Even more bizarre was a recent meeting of EU leaders, convened ostensibly to reflect on electoral successes of the far right but nevertheless discussing how best to support the Kiev regime, which flaunts a clutch of fascist ministers.
      Whether deliberate or not, this type of obfuscation diverts attention from the subject and lends credence to the equally misleading suggestion that parties such as UKIP in Britain and the Front National in France do not come from the same gene pool. Nigel Farage and Marine Le Pen may not be best friends, but that is hardly important. What matters is not whether they share a taxi from the airport but that they represent a similar political strain, which draws sustenance from conditions of economic hardship being experienced by working people and the lower-income middle class.
      European economies, in common with the global economy, have been undergoing a transformation over the past decades, with neo-liberalism delivering an accelerated transfer of wealth from workers into the hands of the elite.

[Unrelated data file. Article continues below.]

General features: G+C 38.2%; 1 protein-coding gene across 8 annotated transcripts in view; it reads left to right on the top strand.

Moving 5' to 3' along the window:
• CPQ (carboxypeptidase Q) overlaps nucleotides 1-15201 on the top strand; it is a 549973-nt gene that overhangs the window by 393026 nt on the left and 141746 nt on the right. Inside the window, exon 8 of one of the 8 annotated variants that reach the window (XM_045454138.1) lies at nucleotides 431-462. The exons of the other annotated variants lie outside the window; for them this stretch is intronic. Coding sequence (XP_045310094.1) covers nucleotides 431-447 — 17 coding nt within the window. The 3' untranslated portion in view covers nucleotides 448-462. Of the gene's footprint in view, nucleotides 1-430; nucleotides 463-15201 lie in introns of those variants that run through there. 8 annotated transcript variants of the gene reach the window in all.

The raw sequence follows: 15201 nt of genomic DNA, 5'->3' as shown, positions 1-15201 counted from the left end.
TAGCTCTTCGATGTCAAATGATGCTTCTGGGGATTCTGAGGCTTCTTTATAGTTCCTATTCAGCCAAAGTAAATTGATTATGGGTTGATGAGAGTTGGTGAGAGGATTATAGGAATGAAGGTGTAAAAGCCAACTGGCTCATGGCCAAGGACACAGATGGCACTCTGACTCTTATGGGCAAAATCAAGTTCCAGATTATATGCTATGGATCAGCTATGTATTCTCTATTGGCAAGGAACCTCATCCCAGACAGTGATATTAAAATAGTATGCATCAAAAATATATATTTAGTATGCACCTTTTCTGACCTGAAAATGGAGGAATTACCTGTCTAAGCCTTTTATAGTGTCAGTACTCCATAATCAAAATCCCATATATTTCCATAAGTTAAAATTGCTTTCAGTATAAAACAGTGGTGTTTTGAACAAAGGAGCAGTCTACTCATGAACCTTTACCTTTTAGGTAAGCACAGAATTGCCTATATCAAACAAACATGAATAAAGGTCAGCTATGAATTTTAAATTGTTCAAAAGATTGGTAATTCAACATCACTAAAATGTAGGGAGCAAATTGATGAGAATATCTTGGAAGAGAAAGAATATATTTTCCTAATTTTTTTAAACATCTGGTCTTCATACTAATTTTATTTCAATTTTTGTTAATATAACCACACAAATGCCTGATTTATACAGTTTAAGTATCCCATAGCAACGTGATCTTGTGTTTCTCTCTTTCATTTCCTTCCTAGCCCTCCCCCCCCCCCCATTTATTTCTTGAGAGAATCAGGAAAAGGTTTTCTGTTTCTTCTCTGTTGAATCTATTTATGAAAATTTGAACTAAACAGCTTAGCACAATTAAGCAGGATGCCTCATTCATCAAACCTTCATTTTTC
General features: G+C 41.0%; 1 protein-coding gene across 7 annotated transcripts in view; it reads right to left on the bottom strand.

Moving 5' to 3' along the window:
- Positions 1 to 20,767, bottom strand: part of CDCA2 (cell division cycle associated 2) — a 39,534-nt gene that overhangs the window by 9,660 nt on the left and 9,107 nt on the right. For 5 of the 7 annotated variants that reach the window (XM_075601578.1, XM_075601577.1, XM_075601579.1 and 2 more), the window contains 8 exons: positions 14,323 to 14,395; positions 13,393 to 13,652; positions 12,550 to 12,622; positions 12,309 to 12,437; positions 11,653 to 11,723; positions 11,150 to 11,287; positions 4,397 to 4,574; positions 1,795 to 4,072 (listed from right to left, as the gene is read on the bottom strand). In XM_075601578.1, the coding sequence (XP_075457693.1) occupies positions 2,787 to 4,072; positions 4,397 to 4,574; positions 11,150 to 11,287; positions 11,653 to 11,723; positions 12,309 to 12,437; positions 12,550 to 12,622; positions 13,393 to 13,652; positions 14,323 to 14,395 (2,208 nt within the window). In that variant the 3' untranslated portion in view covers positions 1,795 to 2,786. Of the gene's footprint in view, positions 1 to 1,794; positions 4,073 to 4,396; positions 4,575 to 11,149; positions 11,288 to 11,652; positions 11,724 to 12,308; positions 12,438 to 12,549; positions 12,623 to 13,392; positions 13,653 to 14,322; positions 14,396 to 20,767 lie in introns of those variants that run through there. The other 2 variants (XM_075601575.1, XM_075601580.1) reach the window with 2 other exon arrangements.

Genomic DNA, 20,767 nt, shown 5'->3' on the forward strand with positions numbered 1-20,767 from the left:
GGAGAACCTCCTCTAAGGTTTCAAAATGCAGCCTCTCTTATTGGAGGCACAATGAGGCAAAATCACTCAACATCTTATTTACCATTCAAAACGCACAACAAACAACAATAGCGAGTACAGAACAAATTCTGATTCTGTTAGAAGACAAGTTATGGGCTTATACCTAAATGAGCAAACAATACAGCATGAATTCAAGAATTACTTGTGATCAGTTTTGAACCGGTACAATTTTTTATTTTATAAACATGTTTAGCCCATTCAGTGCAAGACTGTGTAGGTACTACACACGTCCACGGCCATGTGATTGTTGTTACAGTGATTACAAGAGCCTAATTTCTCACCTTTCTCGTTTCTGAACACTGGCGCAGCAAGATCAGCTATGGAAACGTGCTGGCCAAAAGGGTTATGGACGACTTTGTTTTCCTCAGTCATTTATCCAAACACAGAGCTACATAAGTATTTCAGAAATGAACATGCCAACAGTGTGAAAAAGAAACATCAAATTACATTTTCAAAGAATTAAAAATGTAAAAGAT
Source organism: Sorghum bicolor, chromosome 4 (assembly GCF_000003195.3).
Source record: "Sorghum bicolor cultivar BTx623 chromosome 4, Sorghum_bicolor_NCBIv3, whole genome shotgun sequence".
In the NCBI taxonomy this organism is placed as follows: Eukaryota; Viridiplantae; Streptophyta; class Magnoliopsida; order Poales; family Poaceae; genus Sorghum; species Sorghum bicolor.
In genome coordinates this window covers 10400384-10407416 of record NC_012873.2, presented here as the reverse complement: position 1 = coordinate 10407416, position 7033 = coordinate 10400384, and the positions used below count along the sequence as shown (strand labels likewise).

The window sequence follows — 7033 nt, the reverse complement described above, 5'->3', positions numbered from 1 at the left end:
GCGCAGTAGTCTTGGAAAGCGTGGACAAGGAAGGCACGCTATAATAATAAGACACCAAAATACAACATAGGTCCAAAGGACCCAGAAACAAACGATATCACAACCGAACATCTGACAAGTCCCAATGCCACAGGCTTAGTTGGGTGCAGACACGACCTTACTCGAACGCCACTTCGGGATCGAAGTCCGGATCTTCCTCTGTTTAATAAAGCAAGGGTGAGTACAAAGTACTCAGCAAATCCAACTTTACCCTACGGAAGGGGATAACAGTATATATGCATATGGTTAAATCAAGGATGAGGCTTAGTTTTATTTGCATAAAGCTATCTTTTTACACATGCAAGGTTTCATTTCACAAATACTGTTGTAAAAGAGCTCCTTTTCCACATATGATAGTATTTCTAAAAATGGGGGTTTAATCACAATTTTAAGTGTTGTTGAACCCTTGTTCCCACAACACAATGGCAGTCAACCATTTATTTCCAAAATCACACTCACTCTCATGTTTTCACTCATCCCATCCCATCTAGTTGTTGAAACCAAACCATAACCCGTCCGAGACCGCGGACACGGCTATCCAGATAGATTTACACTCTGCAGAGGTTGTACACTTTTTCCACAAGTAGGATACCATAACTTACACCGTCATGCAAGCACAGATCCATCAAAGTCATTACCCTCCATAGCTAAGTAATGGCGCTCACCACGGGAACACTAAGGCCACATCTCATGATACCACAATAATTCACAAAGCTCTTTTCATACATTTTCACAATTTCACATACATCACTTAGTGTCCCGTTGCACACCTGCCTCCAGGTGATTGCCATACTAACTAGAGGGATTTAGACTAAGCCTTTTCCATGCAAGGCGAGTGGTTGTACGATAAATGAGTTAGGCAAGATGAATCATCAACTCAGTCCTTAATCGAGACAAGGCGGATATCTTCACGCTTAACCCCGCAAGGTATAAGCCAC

An inevitable by-product of this process of unrestricted and unregulated free-market capitalism was the financial crash of 2008. In keeping with capitalism’s ability not to waste a crisis, the global elite immediately sought to force working people to pay the price for its behaviour through what is duplicitously referred to as “austerity.” In practice this is a stark package that is crunching down on workers’ pay and employment rights, their wider social wage, and the social-welfare safety net.
      This policy—make no mistake about it—is not merely to make the less well-off pay for a lengthy period of reckless speculation: it is also designed to definitively diminish working-class influence through imposing poverty and debt at both the national and the personal level.
      Nor is austerity planned as a passing phase, to be eventually replaced with a more prosperous era for workers: on the contrary, this model is being promoted as the new order. Here in Ireland the financial elite is speaking of a lengthy phase to embed it as the norm. A former Fine Gael Taoiseach and now president of the International Financial Services Centre, John Bruton, recently told RTE that he expects at least ten more years of austerity budgets. Nor is he a lone voice holding this opinion: his view is that of the wealthy ruling elite around the world.